The Duck Down Music/Boot Camp Clik collective is one of hip-hop’s most longstanding and endearing groups. Though their level of mainstream success in the 20+ years since their inception has been sorely limited, they remain torchbearers for the grime and grittiness that are huge components of the NYC/east coast hip-hop scene. Though Black Moon and the late Sean Price are often regarded as the star players, it’s Tek and Steele (known as Smif-N-Wessun) who are among its quietest contributors. Yes, they’re quiet, but it’s deliberate: Because being low-key at that level has given their albums a voice which speaks in very high volumes. Though I fondly remember the feeling I still get when I hear their signature 1995 song “Bucktown”, I’m also cognizant that things have changed since that time. They’re no longer Brooklynites in their early 20s whose central preoccupation is simply to smoke cess and catch wreck. They haven’t given up the qualities that make them a dope hip-hop duo, but the evolution from 1995’s “Dah Shinin’” and their current album, “The All”, is evident.
Though heavily stated (and indicated on the album cover) that the album’s production is courtesy of 9th Wonder and the Soul Council, that’s a bit of an inaccurate statement. 9th himself produced only three songs on this twelve-track album, Khrysis actually produced half of the album with the remaining three rounded out by Nottz, Eric G., and E. Jones. But not to diminish 9th, he did produce the album’s first single, “Let It Go”. Though lacking the familiar drum snares and customary-sounding soul music samples, 9th Wonder’s production is highlighted by piano keys that remind me of the kind used in the Black Moon song “Looking Down the Barrel”. The production goes good with the lyrics and, though I stated that the duo has evolved in the last 20-plus years, Tek & Steele haven’t lost their flair for graphic descriptions of what their lyrical skills cause on the streets. The other tracks produced by 9th also warrant attention, from the Blaxploitation-esque horns on the title track to “DreamLand”. The latter is a reminiscence track with some wistful production to complement the lyrics of the duo and guest rapper Raekwon, whose appearance here strengthens the Wu-Tang/BCC connection. Also, though Khrysis started off on the second single “Testify” at a short length, he picked it up with the soul-swaggered “Ocean Drive”. Featuring Musiq SoulChild on the hook, the guest verse from 9th Wonder – protege Rapsody makes it the best of the four singles released thus far.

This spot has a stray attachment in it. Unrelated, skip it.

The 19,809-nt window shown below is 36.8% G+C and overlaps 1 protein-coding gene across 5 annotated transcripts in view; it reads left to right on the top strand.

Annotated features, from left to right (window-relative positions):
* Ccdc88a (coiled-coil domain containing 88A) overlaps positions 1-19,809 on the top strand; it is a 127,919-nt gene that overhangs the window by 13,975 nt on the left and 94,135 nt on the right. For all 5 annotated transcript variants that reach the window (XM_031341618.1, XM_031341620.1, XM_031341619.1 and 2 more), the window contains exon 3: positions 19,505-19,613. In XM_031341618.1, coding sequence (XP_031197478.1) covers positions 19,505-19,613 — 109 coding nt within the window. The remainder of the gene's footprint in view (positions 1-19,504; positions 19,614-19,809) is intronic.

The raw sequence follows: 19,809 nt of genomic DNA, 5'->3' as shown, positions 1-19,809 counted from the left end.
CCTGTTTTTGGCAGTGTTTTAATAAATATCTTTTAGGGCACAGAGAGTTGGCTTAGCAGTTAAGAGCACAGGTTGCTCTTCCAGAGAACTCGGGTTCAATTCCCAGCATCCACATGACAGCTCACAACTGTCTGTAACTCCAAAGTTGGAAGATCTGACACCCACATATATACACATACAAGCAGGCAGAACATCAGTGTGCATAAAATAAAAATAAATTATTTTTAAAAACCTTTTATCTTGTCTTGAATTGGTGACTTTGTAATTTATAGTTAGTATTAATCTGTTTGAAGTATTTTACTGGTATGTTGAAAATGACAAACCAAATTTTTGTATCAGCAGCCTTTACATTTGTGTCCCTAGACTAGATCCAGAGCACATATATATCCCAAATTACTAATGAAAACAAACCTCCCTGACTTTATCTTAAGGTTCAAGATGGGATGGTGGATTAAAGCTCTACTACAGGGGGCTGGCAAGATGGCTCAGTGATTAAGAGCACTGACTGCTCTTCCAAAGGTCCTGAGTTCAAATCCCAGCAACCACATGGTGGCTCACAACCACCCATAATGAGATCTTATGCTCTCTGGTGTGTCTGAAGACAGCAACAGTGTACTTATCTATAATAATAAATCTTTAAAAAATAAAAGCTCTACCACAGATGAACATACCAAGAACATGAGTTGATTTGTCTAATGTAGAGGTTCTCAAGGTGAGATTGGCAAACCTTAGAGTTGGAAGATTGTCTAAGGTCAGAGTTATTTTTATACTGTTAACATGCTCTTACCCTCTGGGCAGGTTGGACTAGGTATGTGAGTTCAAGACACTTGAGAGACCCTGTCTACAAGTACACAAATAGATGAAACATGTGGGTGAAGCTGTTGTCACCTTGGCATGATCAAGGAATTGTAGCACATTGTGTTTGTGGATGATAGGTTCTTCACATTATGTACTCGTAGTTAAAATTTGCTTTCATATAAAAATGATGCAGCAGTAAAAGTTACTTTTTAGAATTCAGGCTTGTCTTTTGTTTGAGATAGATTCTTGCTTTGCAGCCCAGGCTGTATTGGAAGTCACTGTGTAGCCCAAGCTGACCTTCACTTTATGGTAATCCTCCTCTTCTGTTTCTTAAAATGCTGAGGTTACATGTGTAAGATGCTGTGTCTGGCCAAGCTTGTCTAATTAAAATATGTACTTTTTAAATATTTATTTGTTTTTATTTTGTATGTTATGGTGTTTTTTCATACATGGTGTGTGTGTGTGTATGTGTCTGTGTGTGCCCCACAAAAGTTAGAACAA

The one feature that seems most unlikely here is the Rick Ross-assisted “Let Me Tell Ya”. Produced by Nottz, the song can be viewed as a continuation of the group’s collaboration with Ross on “Capone Suite”, which was exclusive on the soundtrack for the 2018 “Super Fly” remake. Several songs on “The All” have melodic hooks that almost, but don’t quite venture into pop territory. Some of those hooks are courtesy of Fayetteville songstress Heather Victoria, who lends her voice to “We Good”. Khrysis provided the smoothed-out R&B-sounding beat for it and the song features GQ, who sounds like a near dead-ringer Quelle Chris. All things considered, listeners shouldn’t get it twisted: Even with the polished tracks, Smif-N-Wessun flash their established style once again on “Stahfallah”. Emphasizing that they’re cut from a different cloth than their opponents, they also stress to them not to start something that they can’t finish.
The album isn’t at all hurt by the positive messages inherent in several songs, such as “DreamLand”, “Letter 4 U”, and the stellar “Illusions” in which Tek lampshades this with the line “Pray five times a day, try to find my way / Ain’t talk about a weapon yet, so now what critics gon’ say?” Instead, those messages give a counterbalance to the raw aspect of the album. The instrumental codas provided in the last minute on several tracks are representative of the group’s mindset on this album — a couple of street cats with so much soul that it makes both sneaker heads and Kanye West insanely jealous. Nearly 24 years after their debut, it’s good to see Smif-N-Wessun still shining and bringing their all.